Q: What do you think about the current state of Hong Kong cinema? What are some of the changes you’ve seen?

A: I think it’s similar to the division of Hong Kong itself. The film industry is also a very divided place. You can only choose to either make Hong Kong-China co-productions or your so-called “local films”. There’s plenty of money in co-productions. We’re talking hundreds of millions of yuan. If you make “local films” about local themes that can’t enter the Chinese market, then you have to make it on a very, very low budget. My film is an example of that. That creates a rift of sorts. When anyone start up a film, the investor would ask, “Is it going to be a co-production? No? Then forget it. If it’s not a co-production, all I’ve got is one, two, maybe three million (US$127,000-382,000). You still wanna make it?” The quality of the story doesn’t even matter to them. Even if John Woo wants to make a local film, that’s all the money he’ll get because investors think they won’t make it back. So that’s the biggest change I’ve seen.

Q: You’ve done co-productions as well. Why did you give that up and spend eight years on this film?

A: Because I felt that I wouldn’t be able to do it well. Once, I made a Beijing-set love story (Note: My Boyfriends 我的男男男男朋友). Afterwards, I asked myself, who was I to claim that I understood the psyche of people who live in Beijing? I’ve never lived there. I’ve only been there for travel and for work. I didn’t grow up there. Who was I to claim that I know how Beijingers see love? So it didn’t work. When you make a co-production, they force you to cast mainland Chinese actors, or have those actors play Hongkongers. I didn’t understand why I had to do that. So I decided to forget about it.

Q: There was a film critic in China who wrote that he no longer loves Hong Kong films because Hong Kong directors don’t even believe in what their films are saying anymore.

A: I wholeheartedly agree with that. There are a lot of examples of that. Look at Founding of a Party or Operation something-something, do you truly think those directors believe what’s in those films? You can ask them about that.

Q: But you understand why they would do these films.

A: For money. What director wouldn’t want to make a movie with hundreds of millions of yuan? The entire budget for my film is probably the budget for a single scene in those films. Who would reject that? Who wouldn’t want to sit on a film set, say “action”, and have planes and hundreds of cars collide and blow up? Imagine the satisfaction from that. I’m not even talking about the salary here. If the budget is hundreds of millions, do you think the director’s salary is only going to be a few hundred grand? That’s the temptation.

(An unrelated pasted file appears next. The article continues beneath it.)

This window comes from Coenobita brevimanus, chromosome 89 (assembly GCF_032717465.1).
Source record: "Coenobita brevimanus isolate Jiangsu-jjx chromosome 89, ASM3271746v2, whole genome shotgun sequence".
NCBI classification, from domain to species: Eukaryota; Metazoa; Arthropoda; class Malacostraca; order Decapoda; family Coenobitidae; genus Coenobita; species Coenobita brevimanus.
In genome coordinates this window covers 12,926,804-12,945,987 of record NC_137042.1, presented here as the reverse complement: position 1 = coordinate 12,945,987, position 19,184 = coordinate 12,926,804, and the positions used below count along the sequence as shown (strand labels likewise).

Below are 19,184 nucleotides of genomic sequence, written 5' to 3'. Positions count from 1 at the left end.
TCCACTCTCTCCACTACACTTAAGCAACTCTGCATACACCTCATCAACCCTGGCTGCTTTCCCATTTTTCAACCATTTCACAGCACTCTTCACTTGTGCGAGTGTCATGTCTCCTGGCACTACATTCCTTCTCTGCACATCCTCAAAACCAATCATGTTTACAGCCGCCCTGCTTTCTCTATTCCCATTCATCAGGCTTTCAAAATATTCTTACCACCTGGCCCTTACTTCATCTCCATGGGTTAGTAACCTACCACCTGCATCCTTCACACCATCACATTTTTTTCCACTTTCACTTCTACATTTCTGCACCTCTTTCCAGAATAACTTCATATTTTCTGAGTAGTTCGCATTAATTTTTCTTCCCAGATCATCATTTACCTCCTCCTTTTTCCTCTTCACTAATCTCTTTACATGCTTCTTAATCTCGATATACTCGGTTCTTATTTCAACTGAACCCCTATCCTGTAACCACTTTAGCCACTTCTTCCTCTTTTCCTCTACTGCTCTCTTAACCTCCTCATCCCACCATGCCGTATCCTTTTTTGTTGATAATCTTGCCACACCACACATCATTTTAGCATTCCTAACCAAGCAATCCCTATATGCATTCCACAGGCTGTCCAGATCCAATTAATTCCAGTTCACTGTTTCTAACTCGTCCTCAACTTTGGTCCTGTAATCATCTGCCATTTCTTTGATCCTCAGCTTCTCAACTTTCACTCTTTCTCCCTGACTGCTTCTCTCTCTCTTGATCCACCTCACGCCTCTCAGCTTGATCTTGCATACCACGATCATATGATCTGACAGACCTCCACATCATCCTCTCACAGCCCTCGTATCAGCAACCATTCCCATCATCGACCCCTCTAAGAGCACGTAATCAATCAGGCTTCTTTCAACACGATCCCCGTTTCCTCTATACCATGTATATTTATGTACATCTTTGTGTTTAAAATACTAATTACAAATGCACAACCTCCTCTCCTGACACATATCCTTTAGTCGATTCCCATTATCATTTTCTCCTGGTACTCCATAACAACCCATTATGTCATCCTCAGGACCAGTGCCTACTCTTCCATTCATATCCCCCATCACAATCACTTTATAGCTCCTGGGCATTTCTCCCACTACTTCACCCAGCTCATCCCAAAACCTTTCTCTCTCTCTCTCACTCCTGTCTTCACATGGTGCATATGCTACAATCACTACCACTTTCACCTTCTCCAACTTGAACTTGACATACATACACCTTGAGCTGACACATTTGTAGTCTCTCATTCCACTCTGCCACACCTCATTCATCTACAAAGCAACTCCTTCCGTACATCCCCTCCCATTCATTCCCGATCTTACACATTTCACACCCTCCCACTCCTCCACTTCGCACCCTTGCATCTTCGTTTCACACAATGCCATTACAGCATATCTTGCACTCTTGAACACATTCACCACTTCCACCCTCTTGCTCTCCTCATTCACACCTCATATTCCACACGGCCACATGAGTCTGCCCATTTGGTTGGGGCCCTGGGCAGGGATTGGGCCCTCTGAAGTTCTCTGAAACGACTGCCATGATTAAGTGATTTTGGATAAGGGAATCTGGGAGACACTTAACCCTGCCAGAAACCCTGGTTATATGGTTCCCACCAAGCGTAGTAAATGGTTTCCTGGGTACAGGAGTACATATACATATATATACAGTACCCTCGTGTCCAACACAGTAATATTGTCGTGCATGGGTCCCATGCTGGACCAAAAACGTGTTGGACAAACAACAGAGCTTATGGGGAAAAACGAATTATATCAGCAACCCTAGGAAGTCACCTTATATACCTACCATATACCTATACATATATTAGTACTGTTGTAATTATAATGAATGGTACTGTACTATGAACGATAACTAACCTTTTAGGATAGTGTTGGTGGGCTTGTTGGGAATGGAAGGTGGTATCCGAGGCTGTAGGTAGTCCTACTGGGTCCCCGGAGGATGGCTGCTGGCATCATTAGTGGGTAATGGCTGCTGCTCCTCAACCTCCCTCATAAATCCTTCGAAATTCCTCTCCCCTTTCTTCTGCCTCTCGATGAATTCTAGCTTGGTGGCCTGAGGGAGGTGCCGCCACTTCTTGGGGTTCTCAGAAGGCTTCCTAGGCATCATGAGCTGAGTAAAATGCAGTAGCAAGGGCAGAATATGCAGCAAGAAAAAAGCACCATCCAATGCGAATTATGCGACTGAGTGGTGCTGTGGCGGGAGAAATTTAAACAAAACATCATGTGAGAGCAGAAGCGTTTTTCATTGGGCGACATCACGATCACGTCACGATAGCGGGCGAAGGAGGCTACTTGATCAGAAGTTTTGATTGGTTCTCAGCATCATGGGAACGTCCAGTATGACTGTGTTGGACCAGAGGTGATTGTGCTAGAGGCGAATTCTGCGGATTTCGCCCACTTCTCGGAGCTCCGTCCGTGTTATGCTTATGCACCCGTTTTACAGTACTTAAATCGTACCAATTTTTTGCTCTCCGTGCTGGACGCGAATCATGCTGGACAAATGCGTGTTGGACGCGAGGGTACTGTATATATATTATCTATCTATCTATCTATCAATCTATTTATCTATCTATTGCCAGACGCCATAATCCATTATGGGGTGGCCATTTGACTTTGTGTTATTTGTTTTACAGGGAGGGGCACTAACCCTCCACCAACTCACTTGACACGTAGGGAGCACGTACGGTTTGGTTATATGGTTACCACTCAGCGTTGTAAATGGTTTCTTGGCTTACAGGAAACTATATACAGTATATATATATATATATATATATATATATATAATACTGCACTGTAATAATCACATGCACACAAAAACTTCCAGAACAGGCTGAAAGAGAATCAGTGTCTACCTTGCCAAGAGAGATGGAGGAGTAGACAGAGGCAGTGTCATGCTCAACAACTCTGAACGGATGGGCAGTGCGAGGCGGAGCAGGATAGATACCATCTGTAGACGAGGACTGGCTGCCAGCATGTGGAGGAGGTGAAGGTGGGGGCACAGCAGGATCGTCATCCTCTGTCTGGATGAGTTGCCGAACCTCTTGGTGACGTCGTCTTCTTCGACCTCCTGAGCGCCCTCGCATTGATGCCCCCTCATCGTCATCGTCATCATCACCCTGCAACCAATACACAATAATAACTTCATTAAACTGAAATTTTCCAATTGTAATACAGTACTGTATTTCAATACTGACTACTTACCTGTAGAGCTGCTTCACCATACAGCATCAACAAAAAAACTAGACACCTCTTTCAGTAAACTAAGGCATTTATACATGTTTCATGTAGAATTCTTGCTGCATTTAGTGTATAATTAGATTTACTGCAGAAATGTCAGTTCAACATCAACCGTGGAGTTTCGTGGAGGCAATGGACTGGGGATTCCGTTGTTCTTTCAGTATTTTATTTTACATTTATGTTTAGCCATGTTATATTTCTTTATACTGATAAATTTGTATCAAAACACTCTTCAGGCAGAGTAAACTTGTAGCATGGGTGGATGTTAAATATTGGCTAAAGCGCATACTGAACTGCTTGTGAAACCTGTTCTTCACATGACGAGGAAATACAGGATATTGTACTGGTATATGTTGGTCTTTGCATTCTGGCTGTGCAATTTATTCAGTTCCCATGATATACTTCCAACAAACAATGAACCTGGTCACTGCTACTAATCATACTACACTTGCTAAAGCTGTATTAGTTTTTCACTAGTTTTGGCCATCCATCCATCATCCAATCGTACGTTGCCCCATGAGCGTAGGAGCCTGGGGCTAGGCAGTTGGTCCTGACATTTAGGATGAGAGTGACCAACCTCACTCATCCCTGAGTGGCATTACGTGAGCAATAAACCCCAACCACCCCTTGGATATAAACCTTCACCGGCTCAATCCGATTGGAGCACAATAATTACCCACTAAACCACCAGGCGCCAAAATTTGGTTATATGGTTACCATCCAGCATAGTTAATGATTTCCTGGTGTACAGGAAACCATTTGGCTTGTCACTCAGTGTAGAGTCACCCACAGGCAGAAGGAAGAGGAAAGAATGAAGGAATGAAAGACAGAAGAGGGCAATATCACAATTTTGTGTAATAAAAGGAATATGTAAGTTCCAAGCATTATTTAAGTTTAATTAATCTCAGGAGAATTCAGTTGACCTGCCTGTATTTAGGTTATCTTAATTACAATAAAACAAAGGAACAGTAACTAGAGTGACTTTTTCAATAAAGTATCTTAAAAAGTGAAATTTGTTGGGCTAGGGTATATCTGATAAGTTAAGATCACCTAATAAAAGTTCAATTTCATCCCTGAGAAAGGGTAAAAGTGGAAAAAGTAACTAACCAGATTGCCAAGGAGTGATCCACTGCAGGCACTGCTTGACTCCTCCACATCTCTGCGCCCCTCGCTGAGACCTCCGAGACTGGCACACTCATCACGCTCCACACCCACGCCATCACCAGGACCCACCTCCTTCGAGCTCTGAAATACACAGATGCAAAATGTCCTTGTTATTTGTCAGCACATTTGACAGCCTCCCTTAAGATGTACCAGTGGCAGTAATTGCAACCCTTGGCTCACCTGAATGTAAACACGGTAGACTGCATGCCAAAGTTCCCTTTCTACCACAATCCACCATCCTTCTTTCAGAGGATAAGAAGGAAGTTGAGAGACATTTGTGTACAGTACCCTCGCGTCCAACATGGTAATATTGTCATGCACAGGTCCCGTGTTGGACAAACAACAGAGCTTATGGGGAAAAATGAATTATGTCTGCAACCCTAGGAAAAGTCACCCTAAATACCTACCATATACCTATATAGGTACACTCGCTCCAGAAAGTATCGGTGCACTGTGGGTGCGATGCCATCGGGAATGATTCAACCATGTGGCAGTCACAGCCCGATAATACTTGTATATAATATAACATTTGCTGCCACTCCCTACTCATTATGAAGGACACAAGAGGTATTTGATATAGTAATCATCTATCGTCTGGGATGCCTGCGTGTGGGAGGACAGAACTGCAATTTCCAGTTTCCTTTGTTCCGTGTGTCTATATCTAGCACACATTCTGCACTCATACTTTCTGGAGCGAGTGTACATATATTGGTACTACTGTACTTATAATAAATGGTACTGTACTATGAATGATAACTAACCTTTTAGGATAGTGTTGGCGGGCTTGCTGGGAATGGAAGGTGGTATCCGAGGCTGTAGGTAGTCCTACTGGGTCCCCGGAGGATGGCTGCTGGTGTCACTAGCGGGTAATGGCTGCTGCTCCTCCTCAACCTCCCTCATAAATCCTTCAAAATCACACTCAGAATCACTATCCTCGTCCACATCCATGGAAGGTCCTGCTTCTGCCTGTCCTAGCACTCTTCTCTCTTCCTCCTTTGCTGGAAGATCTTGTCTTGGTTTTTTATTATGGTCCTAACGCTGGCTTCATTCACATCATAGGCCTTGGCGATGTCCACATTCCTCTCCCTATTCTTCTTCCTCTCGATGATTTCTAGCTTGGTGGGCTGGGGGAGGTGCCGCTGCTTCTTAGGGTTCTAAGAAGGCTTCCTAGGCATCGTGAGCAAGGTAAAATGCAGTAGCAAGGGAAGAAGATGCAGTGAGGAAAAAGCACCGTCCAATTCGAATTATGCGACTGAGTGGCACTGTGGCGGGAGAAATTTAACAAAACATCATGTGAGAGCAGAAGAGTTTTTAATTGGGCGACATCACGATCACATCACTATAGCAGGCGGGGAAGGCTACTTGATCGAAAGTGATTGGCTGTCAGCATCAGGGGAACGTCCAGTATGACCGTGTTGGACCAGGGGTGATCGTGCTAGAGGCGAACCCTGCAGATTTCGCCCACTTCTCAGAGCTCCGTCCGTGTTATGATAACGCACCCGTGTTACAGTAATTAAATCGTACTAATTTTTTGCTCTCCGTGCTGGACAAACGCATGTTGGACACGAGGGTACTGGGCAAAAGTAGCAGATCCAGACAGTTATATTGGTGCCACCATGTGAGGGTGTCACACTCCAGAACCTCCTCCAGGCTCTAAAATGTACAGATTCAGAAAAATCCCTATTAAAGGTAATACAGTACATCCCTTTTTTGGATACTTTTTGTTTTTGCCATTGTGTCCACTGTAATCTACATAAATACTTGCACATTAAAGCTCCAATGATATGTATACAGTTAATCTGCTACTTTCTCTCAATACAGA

[A section about Chiu’s outlook for the Hong Kong distribution of the film has been omitted: The film is set to open in Hong Kong cinemas on May 31st]

Q: Your film is getting its world premiere overseas. What do you hope audiences overseas will get from the film?

A: I hope that they’ll care about Hong Kong. I hope that they’ll know about a part of Hong Kong’s history, which I think it’s worth knowing. No matter what country one is from, I hope that they can learn something from the history of other countries or their own country. I hope that Hongkongers will learn something from their own history. And I think foreigners can also gain something from Hong Kong’s history as well.

Q: How do you see those who participated in the 1967 riots? And how do you see those who participated in this current generation of political protest movements?

A: I don’t agree with those with a single-sided view of history. You can’t just label a person as a “bad person” or a “good person”. A good person can have a bad side and vice versa. If you ask me, the more I understand history, the more I can see the different dimensions of it. Of course, what happened in 1967 can only be labeled as a “riot”, regardless of the excuses behind it. It’s like those who say, occupying Central was wrong regardless of the reason. As I was saying, there were a lot of factors behind the 1967 riots. As you saw in the film, there were families that were left-wingers, there were schools, there was the Cultural Revolution. All those things drove hot-blooded young people to go out on the streets. But does that mean you can dismiss their passion? But it’s also true that they had dissatisfactions towards society. Their dissatisfactions were totally justified because they questioned why they had to be second-class Chinese citizens and why hard-working laborers had to be oppressed. It’s not unusual. People who go against capitalism are usually hot-blooded youngsters. Of course, throwing bombs and hurting innocent civilians is heinous. Is it also true that some of those who stepped out purely out of ideology were a bit ignorant? Sure. You can’t simply define one thing only with one line. You have to put all those factors together. You can lean on sympathizing with them or lean on condemning them; that’s a personal choice. But that’s not how history should be written. History has to include both sides and let people make their own judgment.